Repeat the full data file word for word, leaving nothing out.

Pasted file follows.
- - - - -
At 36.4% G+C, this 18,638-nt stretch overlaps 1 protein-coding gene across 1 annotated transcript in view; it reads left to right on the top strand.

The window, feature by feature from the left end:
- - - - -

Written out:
At 36.4% G+C, this 18,638-nt stretch overlaps 1 protein-coding gene across 1 annotated transcript in view; it reads left to right on the top strand.

The window, feature by feature from the left end: